Legal advisor regulation hits snag in committee, other reforms advance

Discussion of legislation regulating government legal advisors was beyond the scope of the items that a committee can address-Knesset legal advisor

Attorney Sagit Afik (photo credit: Courtesy)
Attorney Sagit Afik
(photo credit: Courtesy)

A bill to regulate government legal advisers will not be promoted at this stage, Knesset Constitution, Law and Justice Committee chairman MK Simcha Rothman announced on Wednesday, but he affirmed that other judicial reforms would be advanced with discussions of a draft committee bill.

Knesset legal adviser Sagit Afik, who made recommendations, stated in a letter to Rothman on Wednesday that the discussion of legislation regulating government legal advisers was outside the legal purview of the items upon which the legislative committee can propose laws; these are Basic Laws, Knesset internal affairs, the State Comptrollers and faction and party regulation.

While the committee was approaching the matter of legal advisers with a Basic Law amendment, Afik opined that it is not currently a subject connected with the Basic Laws, and therefore it is not relevant to the committee. This topic would be more suitable as a private or government bill rather than a committee bill.

While Rothman didn’t agree with Afik’s position, he accepted the recommendation. He said that the matters of the Override Clause, changes to the judge selection committee composition and removal of the Reasonableness Clause would be advanced as a draft bill for discussion in the committee on Sunday.

The law committee has been holding sessions on the reforms since they were initially proposed by Justice Minister Yariv Levin on January 4. The sessions have been marred, first by opposition Knesset members and activists, and then by a total opposition boycott of the sessions over a delay in presentation of the legal adviser’s stand on the judicial reform plan.

 PRIME MINISTER Benjamin Netanyahu holds last Sunday’s cabinet meeting at the Prime Minister’s Office in Jerusalem, as Justice Minister Yariv Levin looks on.  (credit: YONATAN SINDEL/FLASH90) PRIME MINISTER Benjamin Netanyahu holds last Sunday’s cabinet meeting at the Prime Minister’s Office in Jerusalem, as Justice Minister Yariv Levin looks on. (credit: YONATAN SINDEL/FLASH90)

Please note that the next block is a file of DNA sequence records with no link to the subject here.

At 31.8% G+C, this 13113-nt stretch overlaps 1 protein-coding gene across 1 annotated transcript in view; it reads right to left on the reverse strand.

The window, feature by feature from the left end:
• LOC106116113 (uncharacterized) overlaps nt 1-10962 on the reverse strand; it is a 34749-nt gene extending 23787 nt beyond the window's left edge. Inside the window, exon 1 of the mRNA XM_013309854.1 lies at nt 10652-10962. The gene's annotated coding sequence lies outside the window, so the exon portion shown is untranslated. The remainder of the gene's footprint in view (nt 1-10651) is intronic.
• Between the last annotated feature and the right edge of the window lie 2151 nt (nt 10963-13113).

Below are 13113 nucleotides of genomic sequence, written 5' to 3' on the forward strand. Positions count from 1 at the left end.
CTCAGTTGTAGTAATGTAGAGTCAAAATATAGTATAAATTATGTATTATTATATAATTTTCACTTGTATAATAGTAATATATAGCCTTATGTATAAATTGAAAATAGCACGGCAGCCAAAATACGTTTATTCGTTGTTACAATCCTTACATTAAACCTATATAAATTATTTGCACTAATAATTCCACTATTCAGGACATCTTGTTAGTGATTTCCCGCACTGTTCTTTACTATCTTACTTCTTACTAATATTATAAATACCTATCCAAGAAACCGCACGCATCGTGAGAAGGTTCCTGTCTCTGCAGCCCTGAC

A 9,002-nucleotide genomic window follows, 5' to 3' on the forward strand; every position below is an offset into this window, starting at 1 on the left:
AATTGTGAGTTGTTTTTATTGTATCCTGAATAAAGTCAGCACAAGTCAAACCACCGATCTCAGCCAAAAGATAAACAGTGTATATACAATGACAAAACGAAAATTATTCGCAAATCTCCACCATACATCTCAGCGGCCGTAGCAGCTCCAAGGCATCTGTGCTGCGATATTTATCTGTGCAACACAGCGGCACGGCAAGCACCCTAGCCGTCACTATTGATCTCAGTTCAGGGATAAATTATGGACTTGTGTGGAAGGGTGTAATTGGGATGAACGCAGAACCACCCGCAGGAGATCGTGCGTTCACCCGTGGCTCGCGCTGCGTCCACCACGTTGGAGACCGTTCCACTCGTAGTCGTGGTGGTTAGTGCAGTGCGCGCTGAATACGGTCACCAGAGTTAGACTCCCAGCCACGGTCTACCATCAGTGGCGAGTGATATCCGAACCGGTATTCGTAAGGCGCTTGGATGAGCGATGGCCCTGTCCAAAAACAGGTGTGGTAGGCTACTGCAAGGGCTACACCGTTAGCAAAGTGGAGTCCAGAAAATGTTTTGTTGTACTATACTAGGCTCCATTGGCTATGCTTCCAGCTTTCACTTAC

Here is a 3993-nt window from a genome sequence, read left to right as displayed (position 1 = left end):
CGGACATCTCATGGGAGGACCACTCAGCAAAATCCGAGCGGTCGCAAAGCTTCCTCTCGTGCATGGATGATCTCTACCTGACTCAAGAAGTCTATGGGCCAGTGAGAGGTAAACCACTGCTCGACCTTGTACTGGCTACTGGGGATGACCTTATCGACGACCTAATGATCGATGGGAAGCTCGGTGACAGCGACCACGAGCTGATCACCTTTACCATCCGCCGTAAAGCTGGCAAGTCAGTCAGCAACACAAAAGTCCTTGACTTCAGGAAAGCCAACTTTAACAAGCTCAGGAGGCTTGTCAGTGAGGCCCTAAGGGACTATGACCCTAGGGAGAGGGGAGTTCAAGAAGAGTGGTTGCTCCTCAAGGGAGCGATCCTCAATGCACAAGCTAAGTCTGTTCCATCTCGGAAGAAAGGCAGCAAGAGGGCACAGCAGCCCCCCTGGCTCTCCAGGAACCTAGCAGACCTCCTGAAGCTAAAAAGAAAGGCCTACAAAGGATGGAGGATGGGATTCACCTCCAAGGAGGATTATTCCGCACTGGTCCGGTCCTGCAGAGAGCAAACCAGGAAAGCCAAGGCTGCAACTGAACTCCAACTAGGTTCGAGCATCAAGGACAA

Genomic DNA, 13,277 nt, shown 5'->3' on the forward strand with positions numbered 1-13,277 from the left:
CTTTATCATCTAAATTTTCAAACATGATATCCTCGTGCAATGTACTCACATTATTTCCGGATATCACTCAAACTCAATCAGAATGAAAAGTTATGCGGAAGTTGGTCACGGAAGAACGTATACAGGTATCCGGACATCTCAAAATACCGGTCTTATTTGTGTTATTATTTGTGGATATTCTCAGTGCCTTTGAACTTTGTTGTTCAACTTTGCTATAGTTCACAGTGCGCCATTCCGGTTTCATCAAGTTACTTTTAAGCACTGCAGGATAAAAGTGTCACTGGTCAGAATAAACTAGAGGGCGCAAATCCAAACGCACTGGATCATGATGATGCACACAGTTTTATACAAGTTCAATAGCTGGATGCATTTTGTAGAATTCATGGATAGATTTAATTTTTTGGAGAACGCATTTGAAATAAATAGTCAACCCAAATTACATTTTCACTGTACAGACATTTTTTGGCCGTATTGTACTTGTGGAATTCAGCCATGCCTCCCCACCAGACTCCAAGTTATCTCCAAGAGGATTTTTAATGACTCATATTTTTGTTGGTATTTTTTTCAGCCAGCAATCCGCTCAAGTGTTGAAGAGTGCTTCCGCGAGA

What is Levin proposing?

According to Levin’s proposals, legal advisers would have to support the legal position of the government, rather than give their own opinion. The Override Clause would allow a simple majority in the Knesset to overturn High Court of Justice rulings.

The Reasonableness Clause is a principle that allows the High Court to intervene in administrative cases that are beyond what a responsible and reasonable authority would engage in. Levin’s plan is to eliminate the clause, which contributed much to the High Court’s recent order to remove Shas Chairman Arye Deri from his ministerial posts. The plan also calls for an overhaul of the judicial selection committee, giving politicians more power to select judges.

These reform proposals have proved controversial, with Saturday protests in Tel Aviv seeing tens of thousands of demonstrators speaking out against the plan. New sectors of the Israeli economy joined the protests this week, with thousands of tech workers launching protests and hundreds of academics speaking out.

Kan reported on Wednesday that Rothman had gone to visit the US in part to rehabilitate the image of the reforms with American audiences. While officially he had flown to participate in former US secretary of state Mike Pompeo's book launch, he was set to hold a series of meetings with Jewish communities and American journalists.